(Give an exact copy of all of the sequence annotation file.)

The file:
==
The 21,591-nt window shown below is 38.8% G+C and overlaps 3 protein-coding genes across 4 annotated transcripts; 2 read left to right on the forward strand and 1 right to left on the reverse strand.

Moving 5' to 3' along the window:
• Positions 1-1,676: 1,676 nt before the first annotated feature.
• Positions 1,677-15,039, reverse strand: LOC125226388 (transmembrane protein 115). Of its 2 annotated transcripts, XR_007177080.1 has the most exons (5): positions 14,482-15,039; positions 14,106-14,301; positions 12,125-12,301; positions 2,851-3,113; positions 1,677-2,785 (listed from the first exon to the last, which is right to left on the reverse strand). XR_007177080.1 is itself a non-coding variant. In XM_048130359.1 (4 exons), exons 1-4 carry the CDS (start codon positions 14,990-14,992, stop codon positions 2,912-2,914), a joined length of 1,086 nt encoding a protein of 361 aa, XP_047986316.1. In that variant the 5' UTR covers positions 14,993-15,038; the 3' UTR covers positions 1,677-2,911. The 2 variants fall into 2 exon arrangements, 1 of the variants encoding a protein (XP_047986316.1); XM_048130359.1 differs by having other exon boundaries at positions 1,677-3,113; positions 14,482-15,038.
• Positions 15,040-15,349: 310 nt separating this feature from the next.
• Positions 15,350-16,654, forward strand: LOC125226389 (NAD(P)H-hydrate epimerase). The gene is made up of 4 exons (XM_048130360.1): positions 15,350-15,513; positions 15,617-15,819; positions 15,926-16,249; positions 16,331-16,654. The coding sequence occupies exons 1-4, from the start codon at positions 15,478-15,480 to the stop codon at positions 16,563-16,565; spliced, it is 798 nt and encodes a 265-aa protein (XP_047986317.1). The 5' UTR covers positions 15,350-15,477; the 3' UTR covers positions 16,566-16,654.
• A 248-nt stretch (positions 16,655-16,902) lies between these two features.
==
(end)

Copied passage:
The 21,591-nt window shown below is 38.8% G+C and overlaps 3 protein-coding genes across 4 annotated transcripts; 2 read left to right on the forward strand and 1 right to left on the reverse strand.

Moving 5' to 3' along the window:
• Positions 1-1,676: 1,676 nt before the first annotated feature.
• Positions 1,677-15,039, reverse strand: LOC125226388 (transmembrane protein 115). Of its 2 annotated transcripts, XR_007177080.1 has the most exons (5): positions 14,482-15,039; positions 14,106-14,301; positions 12,125-12,301; positions 2,851-3,113; positions 1,677-2,785 (listed from the first exon to the last, which is right to left on the reverse strand). XR_007177080.1 is itself a non-coding variant. In XM_048130359.1 (4 exons), exons 1-4 carry the CDS (start codon positions 14,990-14,992, stop codon positions 2,912-2,914), a joined length of 1,086 nt encoding a protein of 361 aa, XP_047986316.1. In that variant the 5' UTR covers positions 14,993-15,038; the 3' UTR covers positions 1,677-2,911. The 2 variants fall into 2 exon arrangements, 1 of the variants encoding a protein (XP_047986316.1); XM_048130359.1 differs by having other exon boundaries at positions 1,677-3,113; positions 14,482-15,038.
• Positions 15,040-15,349: 310 nt separating this feature from the next.
• Positions 15,350-16,654, forward strand: LOC125226389 (NAD(P)H-hydrate epimerase). The gene is made up of 4 exons (XM_048130360.1): positions 15,350-15,513; positions 15,617-15,819; positions 15,926-16,249; positions 16,331-16,654. The coding sequence occupies exons 1-4, from the start codon at positions 15,478-15,480 to the stop codon at positions 16,563-16,565; spliced, it is 798 nt and encodes a 265-aa protein (XP_047986317.1). The 5' UTR covers positions 15,350-15,477; the 3' UTR covers positions 16,566-16,654.
• A 248-nt stretch (positions 16,655-16,902) lies between these two features.